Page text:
Distribution margins as natural laboratories to infer species’ flowering responses to climate warming and implications for frost risk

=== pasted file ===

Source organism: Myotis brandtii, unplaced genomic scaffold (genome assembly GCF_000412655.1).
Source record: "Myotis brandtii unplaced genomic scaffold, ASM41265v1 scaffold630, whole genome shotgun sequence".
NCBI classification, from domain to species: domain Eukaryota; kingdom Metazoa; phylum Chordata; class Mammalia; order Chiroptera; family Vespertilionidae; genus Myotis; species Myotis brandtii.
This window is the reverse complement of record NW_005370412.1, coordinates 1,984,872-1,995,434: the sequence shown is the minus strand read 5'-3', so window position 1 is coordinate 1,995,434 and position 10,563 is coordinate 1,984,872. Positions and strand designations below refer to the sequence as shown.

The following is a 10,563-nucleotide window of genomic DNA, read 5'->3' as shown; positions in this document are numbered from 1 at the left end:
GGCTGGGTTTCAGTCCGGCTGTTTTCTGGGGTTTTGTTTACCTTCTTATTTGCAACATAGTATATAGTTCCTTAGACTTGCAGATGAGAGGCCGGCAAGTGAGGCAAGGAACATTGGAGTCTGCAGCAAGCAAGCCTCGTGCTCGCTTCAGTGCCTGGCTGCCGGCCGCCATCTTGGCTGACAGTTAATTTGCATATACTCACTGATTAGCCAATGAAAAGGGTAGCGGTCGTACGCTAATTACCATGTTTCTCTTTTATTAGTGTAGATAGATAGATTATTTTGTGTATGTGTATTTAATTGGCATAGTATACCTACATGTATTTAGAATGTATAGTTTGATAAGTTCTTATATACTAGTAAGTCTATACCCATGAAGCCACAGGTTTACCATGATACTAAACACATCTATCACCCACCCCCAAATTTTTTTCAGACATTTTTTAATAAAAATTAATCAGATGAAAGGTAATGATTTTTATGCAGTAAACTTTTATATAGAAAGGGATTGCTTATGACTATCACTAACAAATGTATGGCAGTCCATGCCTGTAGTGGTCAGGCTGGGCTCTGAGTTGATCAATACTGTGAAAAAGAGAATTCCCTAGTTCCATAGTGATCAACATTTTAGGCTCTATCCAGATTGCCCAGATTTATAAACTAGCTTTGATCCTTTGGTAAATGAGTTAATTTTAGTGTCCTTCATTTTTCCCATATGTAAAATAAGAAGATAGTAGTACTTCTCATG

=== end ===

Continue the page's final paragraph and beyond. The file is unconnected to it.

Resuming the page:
The timing of flowering phenology in most temperate trees results from the interplay of winter chilling and spring heat. As global warming progresses, reduced chilling may gain increasing importance in regulating flowering dates, and eventually offset flowering advances in response to warmer springs. Later onset of flowering events may arise, with negative effects on plant fitness. However, delayed flowering in trees may also reduce the risk from late frosts. Different temperature conditions at both margins of the apple growing areas of Shaanxi in China provide a natural laboratory to examine the responses of trees’ flowering phenology and late frost risk to climate warming. We identified the chilling and heat accumulation periods for apples by Partial Least Squares regression of first flowering dates against daily chilling and heat accumulation rates during 2001–2016. We then analyzed the impacts of temperatures during these periods on flowering timing, and evaluated the frost risk for each site. Results indicated increasing importance of chilling temperatures from north to south, with greatest effects determined for the warmest site, where delayed blossom has been observed during the past 16 years. Since late frosts mostly occurred before tree flowering, only minor frost damage was detected for our study areas, with future delays in flowering likely to reduce the frost risk even further. The redistribution of apple trees to nearby locations with cold winters, either northward or uphill, could be a promising strategy to reduce the risk of insufficient chilling and ensure that production remains viable in a warming future.